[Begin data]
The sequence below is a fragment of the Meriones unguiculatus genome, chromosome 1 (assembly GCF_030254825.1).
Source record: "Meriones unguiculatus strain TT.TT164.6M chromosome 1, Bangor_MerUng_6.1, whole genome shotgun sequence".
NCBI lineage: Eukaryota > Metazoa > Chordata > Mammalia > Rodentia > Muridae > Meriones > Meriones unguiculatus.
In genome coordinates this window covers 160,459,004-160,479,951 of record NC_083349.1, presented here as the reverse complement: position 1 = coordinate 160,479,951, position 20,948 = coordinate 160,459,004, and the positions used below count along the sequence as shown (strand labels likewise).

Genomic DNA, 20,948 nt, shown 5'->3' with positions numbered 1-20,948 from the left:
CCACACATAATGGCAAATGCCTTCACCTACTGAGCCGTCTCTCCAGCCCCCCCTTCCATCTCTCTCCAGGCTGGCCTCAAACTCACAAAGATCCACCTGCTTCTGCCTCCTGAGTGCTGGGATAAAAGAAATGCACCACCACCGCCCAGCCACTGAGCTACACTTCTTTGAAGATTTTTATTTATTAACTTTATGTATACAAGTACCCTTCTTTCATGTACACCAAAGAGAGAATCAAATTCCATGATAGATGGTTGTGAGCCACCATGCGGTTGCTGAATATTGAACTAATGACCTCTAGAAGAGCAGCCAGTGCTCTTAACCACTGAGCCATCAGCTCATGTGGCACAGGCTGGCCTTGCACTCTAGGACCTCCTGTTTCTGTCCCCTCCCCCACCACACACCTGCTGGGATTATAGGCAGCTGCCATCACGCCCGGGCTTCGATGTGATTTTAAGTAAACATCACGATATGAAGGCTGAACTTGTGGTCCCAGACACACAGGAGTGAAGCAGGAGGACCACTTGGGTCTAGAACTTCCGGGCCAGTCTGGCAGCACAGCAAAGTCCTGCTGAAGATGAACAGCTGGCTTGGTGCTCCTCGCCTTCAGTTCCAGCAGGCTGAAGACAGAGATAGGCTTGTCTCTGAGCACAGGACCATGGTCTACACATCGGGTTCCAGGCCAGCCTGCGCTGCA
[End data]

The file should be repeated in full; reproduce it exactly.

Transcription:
The sequence below is a fragment of the Meriones unguiculatus genome, chromosome 1 (assembly GCF_030254825.1).
Source record: "Meriones unguiculatus strain TT.TT164.6M chromosome 1, Bangor_MerUng_6.1, whole genome shotgun sequence".
NCBI lineage: Eukaryota > Metazoa > Chordata > Mammalia > Rodentia > Muridae > Meriones > Meriones unguiculatus.
In genome coordinates this window covers 160,459,004-160,479,951 of record NC_083349.1, presented here as the reverse complement: position 1 = coordinate 160,479,951, position 20,948 = coordinate 160,459,004, and the positions used below count along the sequence as shown (strand labels likewise).

Genomic DNA, 20,948 nt, shown 5'->3' with positions numbered 1-20,948 from the left:
CCACACATAATGGCAAATGCCTTCACCTACTGAGCCGTCTCTCCAGCCCCCCCTTCCATCTCTCTCCAGGCTGGCCTCAAACTCACAAAGATCCACCTGCTTCTGCCTCCTGAGTGCTGGGATAAAAGAAATGCACCACCACCGCCCAGCCACTGAGCTACACTTCTTTGAAGATTTTTATTTATTAACTTTATGTATACAAGTACCCTTCTTTCATGTACACCAAAGAGAGAATCAAATTCCATGATAGATGGTTGTGAGCCACCATGCGGTTGCTGAATATTGAACTAATGACCTCTAGAAGAGCAGCCAGTGCTCTTAACCACTGAGCCATCAGCTCATGTGGCACAGGCTGGCCTTGCACTCTAGGACCTCCTGTTTCTGTCCCCTCCCCCACCACACACCTGCTGGGATTATAGGCAGCTGCCATCACGCCCGGGCTTCGATGTGATTTTAAGTAAACATCACGATATGAAGGCTGAACTTGTGGTCCCAGACACACAGGAGTGAAGCAGGAGGACCACTTGGGTCTAGAACTTCCGGGCCAGTCTGGCAGCACAGCAAAGTCCTGCTGAAGATGAACAGCTGGCTTGGTGCTCCTCGCCTTCAGTTCCAGCAGGCTGAAGACAGAGATAGGCTTGTCTCTGAGCACAGGACCATGGTCTACACATCGGGTTCCAGGCCAGCCTGCGCTGCA